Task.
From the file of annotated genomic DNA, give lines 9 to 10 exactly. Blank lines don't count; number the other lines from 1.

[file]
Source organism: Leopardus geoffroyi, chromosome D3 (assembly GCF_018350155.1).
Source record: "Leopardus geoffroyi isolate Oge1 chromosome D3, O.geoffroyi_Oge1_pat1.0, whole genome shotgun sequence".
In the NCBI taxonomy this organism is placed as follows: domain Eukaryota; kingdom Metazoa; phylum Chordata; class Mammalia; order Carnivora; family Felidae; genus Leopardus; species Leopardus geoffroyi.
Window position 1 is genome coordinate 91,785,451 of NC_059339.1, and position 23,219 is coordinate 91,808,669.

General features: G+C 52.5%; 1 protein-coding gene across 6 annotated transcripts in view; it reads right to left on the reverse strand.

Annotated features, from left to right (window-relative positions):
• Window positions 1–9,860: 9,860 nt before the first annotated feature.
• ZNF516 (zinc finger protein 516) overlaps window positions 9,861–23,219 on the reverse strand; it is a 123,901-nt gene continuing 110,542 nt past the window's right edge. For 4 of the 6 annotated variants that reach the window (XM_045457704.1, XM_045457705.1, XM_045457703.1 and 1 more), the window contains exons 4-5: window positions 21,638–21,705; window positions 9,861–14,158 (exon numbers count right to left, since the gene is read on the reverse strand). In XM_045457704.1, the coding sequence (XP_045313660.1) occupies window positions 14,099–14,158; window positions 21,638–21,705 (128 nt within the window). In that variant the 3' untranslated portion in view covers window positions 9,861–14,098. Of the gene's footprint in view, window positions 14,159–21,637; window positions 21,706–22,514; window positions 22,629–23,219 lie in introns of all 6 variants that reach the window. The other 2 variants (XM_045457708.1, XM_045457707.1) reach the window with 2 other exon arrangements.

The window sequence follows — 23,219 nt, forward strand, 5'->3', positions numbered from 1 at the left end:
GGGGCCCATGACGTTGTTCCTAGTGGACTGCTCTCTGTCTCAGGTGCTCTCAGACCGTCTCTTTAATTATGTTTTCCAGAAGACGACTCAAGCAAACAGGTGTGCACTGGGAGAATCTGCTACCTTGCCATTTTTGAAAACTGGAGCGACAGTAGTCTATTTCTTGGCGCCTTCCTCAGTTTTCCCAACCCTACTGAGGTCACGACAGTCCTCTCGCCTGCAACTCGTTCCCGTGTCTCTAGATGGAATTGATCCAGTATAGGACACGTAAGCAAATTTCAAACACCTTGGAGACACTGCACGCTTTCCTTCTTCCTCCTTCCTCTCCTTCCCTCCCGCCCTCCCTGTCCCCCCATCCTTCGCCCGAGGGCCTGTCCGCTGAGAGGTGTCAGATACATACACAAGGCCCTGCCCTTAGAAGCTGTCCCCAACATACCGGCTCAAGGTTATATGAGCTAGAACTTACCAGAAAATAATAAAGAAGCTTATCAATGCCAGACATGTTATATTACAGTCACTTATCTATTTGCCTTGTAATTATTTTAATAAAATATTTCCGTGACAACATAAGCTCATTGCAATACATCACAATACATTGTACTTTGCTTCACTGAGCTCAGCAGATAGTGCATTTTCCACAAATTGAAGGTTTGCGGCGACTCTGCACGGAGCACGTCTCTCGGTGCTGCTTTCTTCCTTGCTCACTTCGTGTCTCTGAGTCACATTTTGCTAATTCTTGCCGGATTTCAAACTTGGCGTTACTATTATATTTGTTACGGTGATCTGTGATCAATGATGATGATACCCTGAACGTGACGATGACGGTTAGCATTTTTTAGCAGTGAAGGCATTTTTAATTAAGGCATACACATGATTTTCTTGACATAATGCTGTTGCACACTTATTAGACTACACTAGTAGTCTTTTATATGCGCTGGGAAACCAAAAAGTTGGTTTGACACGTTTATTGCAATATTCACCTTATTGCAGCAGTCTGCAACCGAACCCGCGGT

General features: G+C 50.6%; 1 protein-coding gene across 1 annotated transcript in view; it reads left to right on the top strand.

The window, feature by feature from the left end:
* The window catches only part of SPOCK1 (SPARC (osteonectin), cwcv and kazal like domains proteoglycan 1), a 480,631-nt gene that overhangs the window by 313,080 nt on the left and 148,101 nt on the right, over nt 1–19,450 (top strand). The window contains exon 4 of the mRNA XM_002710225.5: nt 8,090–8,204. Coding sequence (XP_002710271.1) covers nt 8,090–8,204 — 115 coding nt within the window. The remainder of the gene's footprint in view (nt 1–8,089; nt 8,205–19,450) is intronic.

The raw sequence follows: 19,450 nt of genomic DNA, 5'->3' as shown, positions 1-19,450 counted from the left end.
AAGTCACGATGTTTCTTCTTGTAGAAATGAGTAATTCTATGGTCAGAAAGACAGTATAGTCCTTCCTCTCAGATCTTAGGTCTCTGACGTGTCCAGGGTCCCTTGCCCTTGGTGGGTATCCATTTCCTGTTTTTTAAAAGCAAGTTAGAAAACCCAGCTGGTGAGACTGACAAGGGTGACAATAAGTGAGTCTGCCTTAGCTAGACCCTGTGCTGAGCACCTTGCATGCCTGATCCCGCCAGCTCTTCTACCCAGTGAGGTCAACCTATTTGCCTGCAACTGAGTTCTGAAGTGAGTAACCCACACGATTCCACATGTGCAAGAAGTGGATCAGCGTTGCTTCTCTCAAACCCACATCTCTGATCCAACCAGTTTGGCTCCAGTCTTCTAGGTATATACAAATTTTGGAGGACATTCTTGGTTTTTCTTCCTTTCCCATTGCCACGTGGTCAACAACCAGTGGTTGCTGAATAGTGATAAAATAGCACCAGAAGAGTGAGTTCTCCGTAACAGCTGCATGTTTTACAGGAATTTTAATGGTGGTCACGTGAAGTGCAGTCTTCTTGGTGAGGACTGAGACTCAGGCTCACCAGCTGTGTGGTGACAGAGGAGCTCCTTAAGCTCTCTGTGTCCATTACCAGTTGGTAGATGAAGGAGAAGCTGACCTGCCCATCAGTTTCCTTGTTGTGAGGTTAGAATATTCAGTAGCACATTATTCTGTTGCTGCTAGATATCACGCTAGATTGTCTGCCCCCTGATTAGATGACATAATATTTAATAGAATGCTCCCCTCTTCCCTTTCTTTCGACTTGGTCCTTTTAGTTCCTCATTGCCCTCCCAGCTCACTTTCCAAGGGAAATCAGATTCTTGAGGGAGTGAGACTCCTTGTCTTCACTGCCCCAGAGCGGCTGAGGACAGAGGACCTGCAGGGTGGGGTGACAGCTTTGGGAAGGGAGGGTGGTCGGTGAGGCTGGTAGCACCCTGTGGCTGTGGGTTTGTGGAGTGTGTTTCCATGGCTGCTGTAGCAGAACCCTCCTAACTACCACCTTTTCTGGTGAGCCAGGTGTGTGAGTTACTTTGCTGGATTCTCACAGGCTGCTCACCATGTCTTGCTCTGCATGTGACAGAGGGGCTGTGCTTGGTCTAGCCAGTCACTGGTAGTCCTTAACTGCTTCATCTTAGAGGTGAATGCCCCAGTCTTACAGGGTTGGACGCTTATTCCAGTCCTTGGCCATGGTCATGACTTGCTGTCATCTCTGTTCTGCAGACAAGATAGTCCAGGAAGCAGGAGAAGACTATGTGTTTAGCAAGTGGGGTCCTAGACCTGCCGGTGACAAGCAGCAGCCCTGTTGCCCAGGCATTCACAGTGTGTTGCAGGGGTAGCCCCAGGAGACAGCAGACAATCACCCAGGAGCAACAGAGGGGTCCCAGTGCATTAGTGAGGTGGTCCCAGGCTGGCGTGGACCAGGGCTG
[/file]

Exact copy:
The window sequence follows — 23,219 nt, forward strand, 5'->3', positions numbered from 1 at the left end:
GGGGCCCATGACGTTGTTCCTAGTGGACTGCTCTCTGTCTCAGGTGCTCTCAGACCGTCTCTTTAATTATGTTTTCCAGAAGACGACTCAAGCAAACAGGTGTGCACTGGGAGAATCTGCTACCTTGCCATTTTTGAAAACTGGAGCGACAGTAGTCTATTTCTTGGCGCCTTCCTCAGTTTTCCCAACCCTACTGAGGTCACGACAGTCCTCTCGCCTGCAACTCGTTCCCGTGTCTCTAGATGGAATTGATCCAGTATAGGACACGTAAGCAAATTTCAAACACCTTGGAGACACTGCACGCTTTCCTTCTTCCTCCTTCCTCTCCTTCCCTCCCGCCCTCCCTGTCCCCCCATCCTTCGCCCGAGGGCCTGTCCGCTGAGAGGTGTCAGATACATACACAAGGCCCTGCCCTTAGAAGCTGTCCCCAACATACCGGCTCAAGGTTATATGAGCTAGAACTTACCAGAAAATAATAAAGAAGCTTATCAATGCCAGACATGTTATATTACAGTCACTTATCTATTTGCCTTGTAATTATTTTAATAAAATATTTCCGTGACAACATAAGCTCATTGCAATACATCACAATACATTGTACTTTGCTTCACTGAGCTCAGCAGATAGTGCATTTTCCACAAATTGAAGGTTTGCGGCGACTCTGCACGGAGCACGTCTCTCGGTGCTGCTTTCTTCCTTGCTCACTTCGTGTCTCTGAGTCACATTTTGCTAATTCTTGCCGGATTTCAAACTTGGCGTTACTATTATATTTGTTACGGTGATCTGTGATCAATGATGATGATACCCTGAACGTGACGATGACGGTTAGCATTTTTTAGCAGTGAAGGCATTTTTAATTAAGGCATACACATGATTTTCTTGACATAATGCTGTTGCACACTTATTAGACTACACTAGTAGTCTTTTATATGCGCTGGGAAACCAAAAAGTTGGTTTGACACGTTTATTGCAATATTCACCTTATTGCAGCAGTCTGCAACCGAACCCGCGGT